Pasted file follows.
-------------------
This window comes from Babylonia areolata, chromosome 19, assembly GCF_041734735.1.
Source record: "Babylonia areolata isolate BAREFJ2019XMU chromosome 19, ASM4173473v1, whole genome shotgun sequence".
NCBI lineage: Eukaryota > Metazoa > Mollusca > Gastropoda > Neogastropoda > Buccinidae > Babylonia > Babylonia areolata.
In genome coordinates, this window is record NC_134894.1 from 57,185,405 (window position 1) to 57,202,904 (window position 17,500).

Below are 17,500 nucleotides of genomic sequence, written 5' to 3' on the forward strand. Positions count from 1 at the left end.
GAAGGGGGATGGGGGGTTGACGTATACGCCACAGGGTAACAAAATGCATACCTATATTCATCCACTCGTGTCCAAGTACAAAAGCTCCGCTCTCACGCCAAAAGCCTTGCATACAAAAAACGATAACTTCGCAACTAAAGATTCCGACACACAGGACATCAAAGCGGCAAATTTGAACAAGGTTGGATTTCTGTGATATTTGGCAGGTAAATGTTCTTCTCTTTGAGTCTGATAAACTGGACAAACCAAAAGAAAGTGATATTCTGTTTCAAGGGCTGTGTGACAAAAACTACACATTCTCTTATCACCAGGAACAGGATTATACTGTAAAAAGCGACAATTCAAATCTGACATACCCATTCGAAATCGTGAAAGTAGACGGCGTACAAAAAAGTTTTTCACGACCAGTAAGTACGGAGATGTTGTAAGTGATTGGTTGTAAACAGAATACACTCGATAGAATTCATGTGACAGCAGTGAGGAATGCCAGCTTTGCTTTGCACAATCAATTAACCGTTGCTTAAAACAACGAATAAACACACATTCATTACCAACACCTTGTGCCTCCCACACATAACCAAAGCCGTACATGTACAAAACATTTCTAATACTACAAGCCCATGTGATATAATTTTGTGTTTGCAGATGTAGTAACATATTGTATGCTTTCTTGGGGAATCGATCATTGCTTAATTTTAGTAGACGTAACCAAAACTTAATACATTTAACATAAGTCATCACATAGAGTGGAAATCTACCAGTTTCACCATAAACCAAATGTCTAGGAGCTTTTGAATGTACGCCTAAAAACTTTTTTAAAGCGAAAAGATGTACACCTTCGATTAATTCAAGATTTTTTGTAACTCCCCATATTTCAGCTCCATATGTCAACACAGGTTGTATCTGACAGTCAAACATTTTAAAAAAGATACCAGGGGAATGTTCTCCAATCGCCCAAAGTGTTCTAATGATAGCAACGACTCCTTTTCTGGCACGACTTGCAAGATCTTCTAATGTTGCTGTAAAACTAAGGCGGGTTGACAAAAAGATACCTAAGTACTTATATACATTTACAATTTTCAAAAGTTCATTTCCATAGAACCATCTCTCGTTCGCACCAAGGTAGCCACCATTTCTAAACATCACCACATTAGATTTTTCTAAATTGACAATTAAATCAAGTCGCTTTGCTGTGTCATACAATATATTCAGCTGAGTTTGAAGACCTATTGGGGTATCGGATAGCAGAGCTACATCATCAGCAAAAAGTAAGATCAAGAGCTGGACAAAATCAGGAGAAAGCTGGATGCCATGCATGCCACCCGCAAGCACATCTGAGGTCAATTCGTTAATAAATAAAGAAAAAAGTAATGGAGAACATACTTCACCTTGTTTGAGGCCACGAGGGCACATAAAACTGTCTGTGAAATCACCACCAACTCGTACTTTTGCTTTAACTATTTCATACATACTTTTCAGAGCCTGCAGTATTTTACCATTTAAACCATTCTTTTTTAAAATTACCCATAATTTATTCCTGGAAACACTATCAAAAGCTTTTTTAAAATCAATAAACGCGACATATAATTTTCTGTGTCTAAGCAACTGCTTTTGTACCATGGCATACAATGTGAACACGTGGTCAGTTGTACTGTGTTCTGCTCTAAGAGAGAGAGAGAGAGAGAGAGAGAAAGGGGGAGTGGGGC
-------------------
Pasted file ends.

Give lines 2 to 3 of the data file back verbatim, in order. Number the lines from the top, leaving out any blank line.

Source record: "Babylonia areolata isolate BAREFJ2019XMU chromosome 19, ASM4173473v1, whole genome shotgun sequence".
NCBI lineage: Eukaryota > Metazoa > Mollusca > Gastropoda > Neogastropoda > Buccinidae > Babylonia > Babylonia areolata.